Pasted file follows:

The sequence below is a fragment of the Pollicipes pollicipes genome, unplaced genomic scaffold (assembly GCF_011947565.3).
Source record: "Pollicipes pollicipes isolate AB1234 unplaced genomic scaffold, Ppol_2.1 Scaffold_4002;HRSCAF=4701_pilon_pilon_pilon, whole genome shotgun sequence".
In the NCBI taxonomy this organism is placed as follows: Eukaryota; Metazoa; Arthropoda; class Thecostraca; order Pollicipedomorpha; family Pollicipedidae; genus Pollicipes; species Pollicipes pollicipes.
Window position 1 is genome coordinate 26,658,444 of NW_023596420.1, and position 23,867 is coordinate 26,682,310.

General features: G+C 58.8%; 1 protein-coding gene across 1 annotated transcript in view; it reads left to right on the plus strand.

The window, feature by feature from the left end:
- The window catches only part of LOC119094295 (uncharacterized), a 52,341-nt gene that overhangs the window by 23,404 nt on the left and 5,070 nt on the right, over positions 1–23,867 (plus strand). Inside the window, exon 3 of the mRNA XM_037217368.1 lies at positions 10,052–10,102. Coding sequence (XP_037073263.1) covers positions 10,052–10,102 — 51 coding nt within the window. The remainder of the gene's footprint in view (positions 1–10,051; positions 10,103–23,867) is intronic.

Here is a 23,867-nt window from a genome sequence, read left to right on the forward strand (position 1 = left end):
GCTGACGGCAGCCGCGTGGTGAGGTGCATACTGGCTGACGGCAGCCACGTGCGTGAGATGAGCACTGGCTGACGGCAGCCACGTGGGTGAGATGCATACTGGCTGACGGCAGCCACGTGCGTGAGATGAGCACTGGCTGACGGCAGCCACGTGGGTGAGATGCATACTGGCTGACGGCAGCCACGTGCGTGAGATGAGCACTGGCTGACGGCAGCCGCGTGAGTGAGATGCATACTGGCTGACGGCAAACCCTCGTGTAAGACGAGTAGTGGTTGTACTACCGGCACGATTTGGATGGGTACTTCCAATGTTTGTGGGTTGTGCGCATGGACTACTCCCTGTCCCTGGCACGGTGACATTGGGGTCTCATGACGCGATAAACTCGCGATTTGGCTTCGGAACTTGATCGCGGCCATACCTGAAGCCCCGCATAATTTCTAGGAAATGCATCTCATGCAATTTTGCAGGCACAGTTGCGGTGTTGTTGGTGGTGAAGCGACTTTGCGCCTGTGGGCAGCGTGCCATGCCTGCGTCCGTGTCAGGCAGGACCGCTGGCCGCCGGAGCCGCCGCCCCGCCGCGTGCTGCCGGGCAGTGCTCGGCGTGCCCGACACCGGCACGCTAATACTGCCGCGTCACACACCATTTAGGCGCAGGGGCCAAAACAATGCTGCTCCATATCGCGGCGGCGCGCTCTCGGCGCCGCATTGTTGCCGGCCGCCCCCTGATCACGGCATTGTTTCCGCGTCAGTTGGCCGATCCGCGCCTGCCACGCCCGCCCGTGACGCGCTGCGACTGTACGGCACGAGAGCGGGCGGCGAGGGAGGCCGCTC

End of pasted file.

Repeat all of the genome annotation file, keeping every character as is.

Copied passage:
The sequence below is a fragment of the Pollicipes pollicipes genome, unplaced genomic scaffold (assembly GCF_011947565.3).
Source record: "Pollicipes pollicipes isolate AB1234 unplaced genomic scaffold, Ppol_2.1 Scaffold_4002;HRSCAF=4701_pilon_pilon_pilon, whole genome shotgun sequence".
In the NCBI taxonomy this organism is placed as follows: Eukaryota; Metazoa; Arthropoda; class Thecostraca; order Pollicipedomorpha; family Pollicipedidae; genus Pollicipes; species Pollicipes pollicipes.
Window position 1 is genome coordinate 26,658,444 of NW_023596420.1, and position 23,867 is coordinate 26,682,310.

General features: G+C 58.8%; 1 protein-coding gene across 1 annotated transcript in view; it reads left to right on the plus strand.

The window, feature by feature from the left end:
- The window catches only part of LOC119094295 (uncharacterized), a 52,341-nt gene that overhangs the window by 23,404 nt on the left and 5,070 nt on the right, over positions 1–23,867 (plus strand). Inside the window, exon 3 of the mRNA XM_037217368.1 lies at positions 10,052–10,102. Coding sequence (XP_037073263.1) covers positions 10,052–10,102 — 51 coding nt within the window. The remainder of the gene's footprint in view (positions 1–10,051; positions 10,103–23,867) is intronic.

Here is a 23,867-nt window from a genome sequence, read left to right on the forward strand (position 1 = left end):
GCTGACGGCAGCCGCGTGGTGAGGTGCATACTGGCTGACGGCAGCCACGTGCGTGAGATGAGCACTGGCTGACGGCAGCCACGTGGGTGAGATGCATACTGGCTGACGGCAGCCACGTGCGTGAGATGAGCACTGGCTGACGGCAGCCACGTGGGTGAGATGCATACTGGCTGACGGCAGCCACGTGCGTGAGATGAGCACTGGCTGACGGCAGCCGCGTGAGTGAGATGCATACTGGCTGACGGCAAACCCTCGTGTAAGACGAGTAGTGGTTGTACTACCGGCACGATTTGGATGGGTACTTCCAATGTTTGTGGGTTGTGCGCATGGACTACTCCCTGTCCCTGGCACGGTGACATTGGGGTCTCATGACGCGATAAACTCGCGATTTGGCTTCGGAACTTGATCGCGGCCATACCTGAAGCCCCGCATAATTTCTAGGAAATGCATCTCATGCAATTTTGCAGGCACAGTTGCGGTGTTGTTGGTGGTGAAGCGACTTTGCGCCTGTGGGCAGCGTGCCATGCCTGCGTCCGTGTCAGGCAGGACCGCTGGCCGCCGGAGCCGCCGCCCCGCCGCGTGCTGCCGGGCAGTGCTCGGCGTGCCCGACACCGGCACGCTAATACTGCCGCGTCACACACCATTTAGGCGCAGGGGCCAAAACAATGCTGCTCCATATCGCGGCGGCGCGCTCTCGGCGCCGCATTGTTGCCGGCCGCCCCCTGATCACGGCATTGTTTCCGCGTCAGTTGGCCGATCCGCGCCTGCCACGCCCGCCCGTGACGCGCTGCGACTGTACGGCACGAGAGCGGGCGGCGAGGGAGGCCGCTC